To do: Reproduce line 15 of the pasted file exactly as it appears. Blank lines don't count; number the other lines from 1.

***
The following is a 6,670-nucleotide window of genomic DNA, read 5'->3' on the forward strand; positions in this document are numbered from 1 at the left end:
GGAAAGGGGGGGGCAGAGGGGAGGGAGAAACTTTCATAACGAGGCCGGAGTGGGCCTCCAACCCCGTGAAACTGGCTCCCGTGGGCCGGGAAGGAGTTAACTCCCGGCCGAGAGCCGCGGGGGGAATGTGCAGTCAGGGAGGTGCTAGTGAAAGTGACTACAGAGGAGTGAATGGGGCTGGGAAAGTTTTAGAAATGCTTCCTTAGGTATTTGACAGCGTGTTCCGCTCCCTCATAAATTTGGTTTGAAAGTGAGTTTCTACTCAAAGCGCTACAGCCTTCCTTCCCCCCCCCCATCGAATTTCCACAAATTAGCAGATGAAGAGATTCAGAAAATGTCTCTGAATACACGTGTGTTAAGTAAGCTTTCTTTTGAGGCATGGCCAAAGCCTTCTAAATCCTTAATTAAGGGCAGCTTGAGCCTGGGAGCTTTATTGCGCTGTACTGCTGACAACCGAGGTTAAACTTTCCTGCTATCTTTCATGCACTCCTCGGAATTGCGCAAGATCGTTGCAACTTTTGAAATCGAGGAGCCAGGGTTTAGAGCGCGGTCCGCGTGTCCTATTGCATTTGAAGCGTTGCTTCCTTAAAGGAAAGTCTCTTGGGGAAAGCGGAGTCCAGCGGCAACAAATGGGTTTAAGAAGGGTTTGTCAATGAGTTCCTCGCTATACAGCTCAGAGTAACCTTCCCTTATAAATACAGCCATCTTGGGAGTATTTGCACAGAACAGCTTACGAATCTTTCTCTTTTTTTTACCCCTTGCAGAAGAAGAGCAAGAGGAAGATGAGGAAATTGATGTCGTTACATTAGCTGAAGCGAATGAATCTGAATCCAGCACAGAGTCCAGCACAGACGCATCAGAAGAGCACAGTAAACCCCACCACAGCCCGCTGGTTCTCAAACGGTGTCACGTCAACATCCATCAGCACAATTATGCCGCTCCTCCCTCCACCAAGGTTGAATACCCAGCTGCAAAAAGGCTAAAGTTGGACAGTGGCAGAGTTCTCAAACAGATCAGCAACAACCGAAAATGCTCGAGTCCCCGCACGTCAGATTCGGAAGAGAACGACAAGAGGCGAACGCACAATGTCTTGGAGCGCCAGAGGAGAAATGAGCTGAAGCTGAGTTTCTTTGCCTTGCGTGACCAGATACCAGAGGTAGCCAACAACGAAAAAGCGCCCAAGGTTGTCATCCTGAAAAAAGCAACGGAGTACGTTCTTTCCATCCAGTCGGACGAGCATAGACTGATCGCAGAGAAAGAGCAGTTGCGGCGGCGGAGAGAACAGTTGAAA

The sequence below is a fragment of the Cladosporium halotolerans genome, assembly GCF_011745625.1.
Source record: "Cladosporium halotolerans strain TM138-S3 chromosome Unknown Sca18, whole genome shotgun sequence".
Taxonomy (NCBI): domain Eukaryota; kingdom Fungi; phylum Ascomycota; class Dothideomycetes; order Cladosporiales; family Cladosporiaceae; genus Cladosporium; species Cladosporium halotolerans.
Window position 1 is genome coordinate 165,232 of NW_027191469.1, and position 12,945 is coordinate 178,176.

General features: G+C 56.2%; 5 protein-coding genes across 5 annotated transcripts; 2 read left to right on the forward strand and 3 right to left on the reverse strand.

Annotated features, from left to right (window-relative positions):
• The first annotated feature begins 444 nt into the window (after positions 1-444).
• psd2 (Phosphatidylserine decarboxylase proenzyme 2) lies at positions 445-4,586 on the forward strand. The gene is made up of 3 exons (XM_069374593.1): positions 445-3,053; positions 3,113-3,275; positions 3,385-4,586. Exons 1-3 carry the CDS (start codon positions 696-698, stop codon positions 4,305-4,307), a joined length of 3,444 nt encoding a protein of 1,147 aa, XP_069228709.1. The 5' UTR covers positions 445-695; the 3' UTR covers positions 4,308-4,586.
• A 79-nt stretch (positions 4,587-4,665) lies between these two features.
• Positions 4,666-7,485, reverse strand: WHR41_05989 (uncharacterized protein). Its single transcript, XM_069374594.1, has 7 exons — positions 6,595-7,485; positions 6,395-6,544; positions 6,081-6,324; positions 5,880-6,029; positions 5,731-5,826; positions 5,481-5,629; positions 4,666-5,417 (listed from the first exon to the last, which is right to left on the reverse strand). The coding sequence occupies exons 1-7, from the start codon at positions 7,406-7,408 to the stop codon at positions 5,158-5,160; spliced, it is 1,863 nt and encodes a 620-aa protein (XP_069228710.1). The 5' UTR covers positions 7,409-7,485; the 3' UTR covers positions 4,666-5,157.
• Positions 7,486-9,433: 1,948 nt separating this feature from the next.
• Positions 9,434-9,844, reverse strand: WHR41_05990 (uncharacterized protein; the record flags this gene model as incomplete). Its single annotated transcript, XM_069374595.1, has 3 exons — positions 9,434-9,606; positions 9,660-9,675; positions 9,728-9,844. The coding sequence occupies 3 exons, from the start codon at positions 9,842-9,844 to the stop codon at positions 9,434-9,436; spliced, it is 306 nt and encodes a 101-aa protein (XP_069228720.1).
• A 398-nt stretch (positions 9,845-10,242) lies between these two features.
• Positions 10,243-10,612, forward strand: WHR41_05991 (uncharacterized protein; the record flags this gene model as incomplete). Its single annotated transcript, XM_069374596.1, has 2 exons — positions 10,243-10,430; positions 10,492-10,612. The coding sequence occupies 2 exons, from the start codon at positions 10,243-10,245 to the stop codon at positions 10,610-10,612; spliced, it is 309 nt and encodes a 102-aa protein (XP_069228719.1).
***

• A 398-nt stretch (positions 9,845-10,242) lies between these two features.